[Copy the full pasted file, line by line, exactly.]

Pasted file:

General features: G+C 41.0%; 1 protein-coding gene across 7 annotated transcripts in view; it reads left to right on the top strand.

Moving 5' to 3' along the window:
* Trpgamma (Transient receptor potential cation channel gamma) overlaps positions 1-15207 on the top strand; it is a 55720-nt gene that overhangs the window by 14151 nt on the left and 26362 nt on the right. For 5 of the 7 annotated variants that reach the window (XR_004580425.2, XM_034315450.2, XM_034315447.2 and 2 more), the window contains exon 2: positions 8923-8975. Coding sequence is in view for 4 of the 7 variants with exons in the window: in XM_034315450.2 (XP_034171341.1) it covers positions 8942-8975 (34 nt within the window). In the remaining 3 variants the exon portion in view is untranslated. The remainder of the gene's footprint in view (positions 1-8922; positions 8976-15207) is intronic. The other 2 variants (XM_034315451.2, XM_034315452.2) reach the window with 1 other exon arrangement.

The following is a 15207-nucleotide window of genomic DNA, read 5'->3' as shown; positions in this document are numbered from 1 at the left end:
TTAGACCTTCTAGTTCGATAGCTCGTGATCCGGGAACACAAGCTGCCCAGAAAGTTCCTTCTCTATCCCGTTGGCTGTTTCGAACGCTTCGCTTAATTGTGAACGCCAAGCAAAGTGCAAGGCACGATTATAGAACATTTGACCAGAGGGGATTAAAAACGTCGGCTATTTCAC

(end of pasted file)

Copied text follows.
General features: G+C 41.0%; 1 protein-coding gene across 7 annotated transcripts in view; it reads left to right on the top strand.

Moving 5' to 3' along the window:
* Trpgamma (Transient receptor potential cation channel gamma) overlaps positions 1-15207 on the top strand; it is a 55720-nt gene that overhangs the window by 14151 nt on the left and 26362 nt on the right. For 5 of the 7 annotated variants that reach the window (XR_004580425.2, XM_034315450.2, XM_034315447.2 and 2 more), the window contains exon 2: positions 8923-8975. Coding sequence is in view for 4 of the 7 variants with exons in the window: in XM_034315450.2 (XP_034171341.1) it covers positions 8942-8975 (34 nt within the window). In the remaining 3 variants the exon portion in view is untranslated. The remainder of the gene's footprint in view (positions 1-8922; positions 8976-15207) is intronic. The other 2 variants (XM_034315451.2, XM_034315452.2) reach the window with 1 other exon arrangement.

The following is a 15207-nucleotide window of genomic DNA, read 5'->3' as shown; positions in this document are numbered from 1 at the left end:
TTAGACCTTCTAGTTCGATAGCTCGTGATCCGGGAACACAAGCTGCCCAGAAAGTTCCTTCTCTATCCCGTTGGCTGTTTCGAACGCTTCGCTTAATTGTGAACGCCAAGCAAAGTGCAAGGCACGATTATAGAACATTTGACCAGAGGGGATTAAAAACGTCGGCTATTTCAC